This is the forty-ninth in Entropy’s small press interview series, where we ask editors about their origins, their mission, and what it’s like to run a press. Find the other interviews from this series in our Small Press Database here and under the Resources tab at the top of the page.
Interview with Kevin Wehmueller, Marketing & Publicity
How did Queen’s Ferry Press start?
Queen’s Ferry was started from a desire to start a press synonymous with quality literature. The name is inspired by Founding Editor Erin McKnight’s Scottish place of birth, and so the press will always be seen as a deeply personal endeavor for her.
Tell us a bit about Queen’s Ferry Press. What are your influences, your aesthetic, your mission?
Our aesthetic is very eclectic, but all of the books we publish are indicative of the same original mission: quality writing and caliber of authors. We seek out bold, mature writing that showcases craft and inspires feeling. The press as a whole is inspired entirely by its authors; many of the books we’ve published are the result of authors submitting solely to Queen’s Ferry Press, because they believed so strongly that their work belonged with us.
Can you give us a preview of what’s current and/or forthcoming from your catalog, as well as what you’re hoping to publish in the future?
George McCormick’s Inland Empire is now available, and Helen McClory’s On the Edges of Vision will be later this summer. Inland Empire is one of several novels that we are branching into, as we initially published only fiction collections. Finally, this fall, the first edition of The Best Small Fictions, guest edited by Pulitzer Prize-winning author Robert Olen Butler, will be made available. The list of winners is no longer available to the public.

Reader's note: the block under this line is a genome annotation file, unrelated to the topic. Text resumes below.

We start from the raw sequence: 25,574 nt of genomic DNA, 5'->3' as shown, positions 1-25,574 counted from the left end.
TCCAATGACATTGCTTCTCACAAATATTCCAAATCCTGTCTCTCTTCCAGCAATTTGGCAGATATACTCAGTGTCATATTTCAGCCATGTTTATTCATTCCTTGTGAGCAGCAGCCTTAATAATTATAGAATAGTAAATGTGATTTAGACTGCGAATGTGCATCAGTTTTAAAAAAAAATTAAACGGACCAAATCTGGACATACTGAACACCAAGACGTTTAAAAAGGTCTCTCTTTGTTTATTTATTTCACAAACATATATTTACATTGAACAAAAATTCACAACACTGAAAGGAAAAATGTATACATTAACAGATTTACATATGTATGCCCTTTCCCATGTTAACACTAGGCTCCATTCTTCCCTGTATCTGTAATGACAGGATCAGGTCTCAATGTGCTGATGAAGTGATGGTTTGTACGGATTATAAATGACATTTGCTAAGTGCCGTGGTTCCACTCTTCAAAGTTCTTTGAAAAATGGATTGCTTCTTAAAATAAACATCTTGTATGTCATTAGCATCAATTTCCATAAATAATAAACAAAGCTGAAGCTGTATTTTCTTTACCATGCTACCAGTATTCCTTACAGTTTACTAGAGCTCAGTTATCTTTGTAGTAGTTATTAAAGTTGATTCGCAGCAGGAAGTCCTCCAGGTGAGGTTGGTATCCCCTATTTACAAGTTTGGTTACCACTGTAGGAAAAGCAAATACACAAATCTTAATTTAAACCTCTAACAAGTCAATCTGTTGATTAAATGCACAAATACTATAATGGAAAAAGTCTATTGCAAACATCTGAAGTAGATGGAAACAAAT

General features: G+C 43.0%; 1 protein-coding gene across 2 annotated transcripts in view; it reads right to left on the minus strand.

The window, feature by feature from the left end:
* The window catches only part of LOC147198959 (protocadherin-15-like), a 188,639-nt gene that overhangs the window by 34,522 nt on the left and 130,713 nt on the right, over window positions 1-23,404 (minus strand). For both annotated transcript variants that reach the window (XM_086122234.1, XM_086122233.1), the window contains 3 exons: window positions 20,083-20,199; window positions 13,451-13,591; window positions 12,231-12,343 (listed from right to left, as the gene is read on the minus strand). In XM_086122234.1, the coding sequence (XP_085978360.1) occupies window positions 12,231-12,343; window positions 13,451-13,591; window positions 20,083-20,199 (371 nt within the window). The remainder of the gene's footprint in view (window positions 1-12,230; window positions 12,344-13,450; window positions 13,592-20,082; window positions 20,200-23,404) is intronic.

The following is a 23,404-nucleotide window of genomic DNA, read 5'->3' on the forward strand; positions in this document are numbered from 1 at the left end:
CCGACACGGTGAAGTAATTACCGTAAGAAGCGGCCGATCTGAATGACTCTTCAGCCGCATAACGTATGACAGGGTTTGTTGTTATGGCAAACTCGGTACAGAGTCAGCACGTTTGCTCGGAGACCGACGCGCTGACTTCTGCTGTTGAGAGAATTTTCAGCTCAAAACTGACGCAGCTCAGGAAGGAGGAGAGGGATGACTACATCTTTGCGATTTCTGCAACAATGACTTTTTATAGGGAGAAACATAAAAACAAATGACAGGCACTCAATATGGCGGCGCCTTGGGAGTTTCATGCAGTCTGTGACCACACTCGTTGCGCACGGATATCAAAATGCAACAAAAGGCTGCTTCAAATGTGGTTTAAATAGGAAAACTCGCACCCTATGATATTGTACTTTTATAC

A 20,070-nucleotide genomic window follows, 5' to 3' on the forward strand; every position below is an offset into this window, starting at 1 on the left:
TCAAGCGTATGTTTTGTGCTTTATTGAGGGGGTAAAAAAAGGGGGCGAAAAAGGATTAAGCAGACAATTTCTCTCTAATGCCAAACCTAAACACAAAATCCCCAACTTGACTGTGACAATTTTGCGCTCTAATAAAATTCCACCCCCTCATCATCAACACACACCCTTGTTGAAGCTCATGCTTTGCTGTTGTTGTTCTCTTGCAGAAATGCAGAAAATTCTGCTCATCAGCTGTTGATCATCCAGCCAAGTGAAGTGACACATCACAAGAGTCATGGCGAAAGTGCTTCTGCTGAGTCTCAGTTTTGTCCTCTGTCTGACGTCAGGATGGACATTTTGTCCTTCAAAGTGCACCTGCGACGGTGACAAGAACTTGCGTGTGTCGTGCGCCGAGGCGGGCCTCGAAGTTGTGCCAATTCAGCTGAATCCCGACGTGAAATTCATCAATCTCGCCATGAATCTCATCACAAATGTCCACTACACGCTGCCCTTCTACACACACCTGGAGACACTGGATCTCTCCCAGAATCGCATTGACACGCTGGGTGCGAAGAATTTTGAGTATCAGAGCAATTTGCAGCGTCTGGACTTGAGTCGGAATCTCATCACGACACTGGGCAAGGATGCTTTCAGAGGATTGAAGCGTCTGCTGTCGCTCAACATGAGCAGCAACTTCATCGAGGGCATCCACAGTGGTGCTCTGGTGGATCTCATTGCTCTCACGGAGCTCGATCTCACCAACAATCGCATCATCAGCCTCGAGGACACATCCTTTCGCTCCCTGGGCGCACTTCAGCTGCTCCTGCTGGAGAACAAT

What about small/independent press publishing is particularly exciting to you right now?
Small press publishing makes up a massive part of the industry, and a great deal of it is top-notch. The competition is fierce, sure, but it only provides motivation to put out the best we possibly can. It also goes to show that there’s no shortage of incredible literature. We’re living in a golden age.
How do you cope? There’s been a lot of conversation lately about charging reading fees, printing costs, rising book costs, who should pay for what, etc. Do you have any opinions on this, and would you be willing to share any insights about the numbers at Queen’s Ferry Press?
We work for our authors. There are no qualms on our end about doing all we can in order to get a book the attention we feel it deserves, costs included. We have our limits, as does anyone else, and we try to make up for them by pricing our own books fairly and consistently. What others in the industry do to offset their own costs is their prerogative, and its the prerogative of writers to choose where their work appears with those costs in mind.
What about firthFORTH Books? What makes your fiction chapbook imprint different from the press as a whole?
The mission remains very much the same, but the the narratives that appear in firthFORTH books feel incredibly different. They immerse the reader in a chokepoint moment of the story, and can result in an incredibly moving experience from a single, brief crux. firthFORTH and Queen’s Ferry work together aesthetically, meaning if a collection doesn’t quite meet the word length limits or demands of one, Erin is very likely to suggest consideration under the other’s guidelines. But the actual publishing process for each is independent.